Over the centuries, Salam continued to spread beyond its initial geographical boundaries, reaching as far as Alharu, Amutia, and further. The faith has adapted to various cultural contexts while maintaining its core beliefs and practices. Today, Salamids form a significant population in many countries worldwide.

The global Salamid community now faces challenges and opportunities unique to the modern era. Issues of religious interpretation, societal integration, and the preservation of religious identity in an increasingly globalised world have become central concerns. The Organisation for Salamid Unity, established in the 20th century, serves as an international forum for addressing these issues and promoting the unity and interests of Salamids worldwide.


Salam is one of the largest religions on Eurth, with followers known as Salamids forming the majority population in several countries, including:

Additionally, Salamids constitute a significant minority in a number of countries, such as:

Organisation for Salamid Unity

The Organisation for Salamid Unity (OSU) is an international organisation established to represent and unite the global Salamid community. The OSU operates with a mission to promote the principles of Salam, safeguard the rights of Salamids around the world, and foster unity and cooperation among Salamid nations. It also facilitates interfaith dialogue with other religious communities to promote peace and mutual understanding.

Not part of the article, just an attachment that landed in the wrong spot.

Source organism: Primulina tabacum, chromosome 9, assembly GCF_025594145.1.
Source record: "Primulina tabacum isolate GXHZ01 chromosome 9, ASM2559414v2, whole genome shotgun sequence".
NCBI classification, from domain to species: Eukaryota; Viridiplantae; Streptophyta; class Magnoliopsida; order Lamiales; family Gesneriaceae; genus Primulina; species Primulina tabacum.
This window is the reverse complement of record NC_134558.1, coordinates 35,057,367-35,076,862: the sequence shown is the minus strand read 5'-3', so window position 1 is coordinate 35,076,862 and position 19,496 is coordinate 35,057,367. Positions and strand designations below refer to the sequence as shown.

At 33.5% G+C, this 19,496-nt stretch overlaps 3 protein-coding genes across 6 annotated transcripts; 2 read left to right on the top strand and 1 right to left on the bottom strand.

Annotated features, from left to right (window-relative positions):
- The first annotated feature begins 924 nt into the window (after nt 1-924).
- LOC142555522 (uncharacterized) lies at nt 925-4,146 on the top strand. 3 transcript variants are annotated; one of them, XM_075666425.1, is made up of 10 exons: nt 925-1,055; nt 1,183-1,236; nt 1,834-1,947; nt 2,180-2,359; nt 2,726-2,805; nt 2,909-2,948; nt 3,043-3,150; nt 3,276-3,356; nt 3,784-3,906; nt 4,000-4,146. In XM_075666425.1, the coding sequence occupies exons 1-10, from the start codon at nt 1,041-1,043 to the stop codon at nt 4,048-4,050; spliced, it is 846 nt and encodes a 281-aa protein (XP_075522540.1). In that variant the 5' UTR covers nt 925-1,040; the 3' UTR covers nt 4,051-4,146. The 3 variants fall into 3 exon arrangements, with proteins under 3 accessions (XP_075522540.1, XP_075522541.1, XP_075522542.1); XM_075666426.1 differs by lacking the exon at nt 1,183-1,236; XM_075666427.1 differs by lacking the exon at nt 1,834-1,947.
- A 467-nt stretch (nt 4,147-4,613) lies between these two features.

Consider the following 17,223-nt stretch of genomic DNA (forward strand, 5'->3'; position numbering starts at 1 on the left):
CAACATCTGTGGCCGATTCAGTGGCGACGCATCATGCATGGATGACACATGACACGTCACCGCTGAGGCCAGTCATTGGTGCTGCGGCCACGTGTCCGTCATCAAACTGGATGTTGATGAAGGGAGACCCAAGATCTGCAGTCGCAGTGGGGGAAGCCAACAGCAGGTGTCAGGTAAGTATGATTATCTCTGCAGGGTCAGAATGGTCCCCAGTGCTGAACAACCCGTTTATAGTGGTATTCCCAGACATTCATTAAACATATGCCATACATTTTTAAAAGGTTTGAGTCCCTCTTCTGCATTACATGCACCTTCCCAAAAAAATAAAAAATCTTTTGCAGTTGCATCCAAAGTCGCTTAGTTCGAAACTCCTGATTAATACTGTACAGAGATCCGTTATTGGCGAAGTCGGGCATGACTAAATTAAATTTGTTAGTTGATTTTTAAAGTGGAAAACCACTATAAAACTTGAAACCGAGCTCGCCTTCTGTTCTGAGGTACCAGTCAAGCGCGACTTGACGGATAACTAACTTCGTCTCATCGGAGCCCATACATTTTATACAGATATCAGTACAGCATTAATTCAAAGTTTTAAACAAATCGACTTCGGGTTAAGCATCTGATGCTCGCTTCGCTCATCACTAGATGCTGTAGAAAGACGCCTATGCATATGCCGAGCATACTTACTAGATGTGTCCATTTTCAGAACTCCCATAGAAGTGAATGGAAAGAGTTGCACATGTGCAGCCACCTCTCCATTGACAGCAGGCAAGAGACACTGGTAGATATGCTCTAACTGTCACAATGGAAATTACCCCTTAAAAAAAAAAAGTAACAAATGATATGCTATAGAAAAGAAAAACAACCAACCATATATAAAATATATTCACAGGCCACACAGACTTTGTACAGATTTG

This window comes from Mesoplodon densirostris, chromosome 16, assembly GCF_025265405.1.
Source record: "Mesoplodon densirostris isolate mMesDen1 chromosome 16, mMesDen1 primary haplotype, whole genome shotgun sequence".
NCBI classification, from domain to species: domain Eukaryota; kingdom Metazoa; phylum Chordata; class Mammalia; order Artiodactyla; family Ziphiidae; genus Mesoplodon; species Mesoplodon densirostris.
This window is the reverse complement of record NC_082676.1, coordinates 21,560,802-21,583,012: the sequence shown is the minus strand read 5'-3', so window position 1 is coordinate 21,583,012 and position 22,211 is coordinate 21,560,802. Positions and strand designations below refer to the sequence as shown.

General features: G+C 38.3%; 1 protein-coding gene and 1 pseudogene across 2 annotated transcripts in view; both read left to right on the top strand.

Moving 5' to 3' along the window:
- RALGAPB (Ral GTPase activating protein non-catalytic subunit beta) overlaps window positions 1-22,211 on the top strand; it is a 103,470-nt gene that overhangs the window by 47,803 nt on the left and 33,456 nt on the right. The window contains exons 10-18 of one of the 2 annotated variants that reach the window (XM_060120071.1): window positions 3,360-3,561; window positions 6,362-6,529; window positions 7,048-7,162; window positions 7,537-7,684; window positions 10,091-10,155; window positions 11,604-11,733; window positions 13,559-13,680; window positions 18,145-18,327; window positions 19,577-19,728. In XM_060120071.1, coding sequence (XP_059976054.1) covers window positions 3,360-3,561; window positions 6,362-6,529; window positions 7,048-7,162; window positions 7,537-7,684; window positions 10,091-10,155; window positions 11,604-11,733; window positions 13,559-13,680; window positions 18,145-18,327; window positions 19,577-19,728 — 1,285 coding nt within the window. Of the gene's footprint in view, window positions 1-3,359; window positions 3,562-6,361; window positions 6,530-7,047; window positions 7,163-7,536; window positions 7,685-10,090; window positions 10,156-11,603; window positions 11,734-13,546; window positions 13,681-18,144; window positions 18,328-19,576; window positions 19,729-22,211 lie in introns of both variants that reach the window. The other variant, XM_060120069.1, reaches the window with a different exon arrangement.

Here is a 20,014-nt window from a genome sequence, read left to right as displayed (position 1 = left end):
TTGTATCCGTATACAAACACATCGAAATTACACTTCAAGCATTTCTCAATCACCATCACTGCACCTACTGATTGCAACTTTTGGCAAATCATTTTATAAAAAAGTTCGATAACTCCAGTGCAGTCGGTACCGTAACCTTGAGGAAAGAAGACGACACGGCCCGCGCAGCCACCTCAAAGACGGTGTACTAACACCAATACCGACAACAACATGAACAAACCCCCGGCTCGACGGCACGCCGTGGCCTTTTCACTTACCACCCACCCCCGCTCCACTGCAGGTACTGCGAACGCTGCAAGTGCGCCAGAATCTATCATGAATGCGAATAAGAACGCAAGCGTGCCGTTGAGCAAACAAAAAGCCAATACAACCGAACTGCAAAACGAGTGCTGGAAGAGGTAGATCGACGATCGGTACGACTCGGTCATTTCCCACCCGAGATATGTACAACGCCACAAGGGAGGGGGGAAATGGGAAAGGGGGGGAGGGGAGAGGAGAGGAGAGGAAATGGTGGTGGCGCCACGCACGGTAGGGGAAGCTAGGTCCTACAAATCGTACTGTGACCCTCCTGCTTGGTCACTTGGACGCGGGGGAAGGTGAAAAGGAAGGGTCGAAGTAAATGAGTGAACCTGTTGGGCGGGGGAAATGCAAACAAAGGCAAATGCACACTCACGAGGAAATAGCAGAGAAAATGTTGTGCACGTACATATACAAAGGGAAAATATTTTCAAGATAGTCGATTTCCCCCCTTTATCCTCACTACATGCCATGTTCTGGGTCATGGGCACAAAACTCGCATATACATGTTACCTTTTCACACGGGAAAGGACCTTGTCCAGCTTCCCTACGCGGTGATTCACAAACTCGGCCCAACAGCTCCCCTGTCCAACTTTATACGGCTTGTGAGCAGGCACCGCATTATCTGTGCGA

The idea for the OSU was initially conceived by a group of religious leaders and scholars during the early decades of the 20th century, a time marked by significant geopolitical shifts and widespread migration. They recognised the need for a unified platform to represent the growing global Salamid community. In 1932, under the leadership of Alim ul-Haq, the Grand Mufti of Fulgistan, and Rahim al-Nasr, a prominent Salamid scholar from Norrium, the first convention was held in the city of Raj Frut, the historical and spiritual heartland of Salam. Representatives from Salamid communities across Azania, Memopotamia, Amutia, and Alharu convened to discuss the formation of a unified body. The convention culminated in the establishment of the Organisation for Salamid Unity.

The OSU operates across multiple fronts. It serves as a consultative body for member nations on matters of religious jurisprudence, education, and social welfare. It provides humanitarian aid and support to Salamid communities affected by conflict, natural disasters, and socio-economic instability. The OSU also organises international conferences, symposia, and seminars to promote understanding of Salam and dialogue on contemporary issues facing the Salamid community. A significant aspect of the OSU's activities involves fostering interfaith dialogue. Recognising the importance of peaceful coexistence and mutual understanding, the OSU regularly engages with representatives of other religions to promote tolerance and respect for religious diversity.

The OSU's flag features an eight-pointed star, a symbol long associated with Salam. The star is said to represent the eight virtues of faith, prayer, charity, fasting, pilgrimage, truth, patience, and struggle, which are central to Salamic practice. The star's prominence on the OSU flag highlights the organisation's commitment to uphold these principles and to promote their understanding and practice amongst Salamids worldwide.

See also


  1. OOC. The Hiwar ("dialogue") is similar to the Socratic dialogue. It replaces the RL Hadith.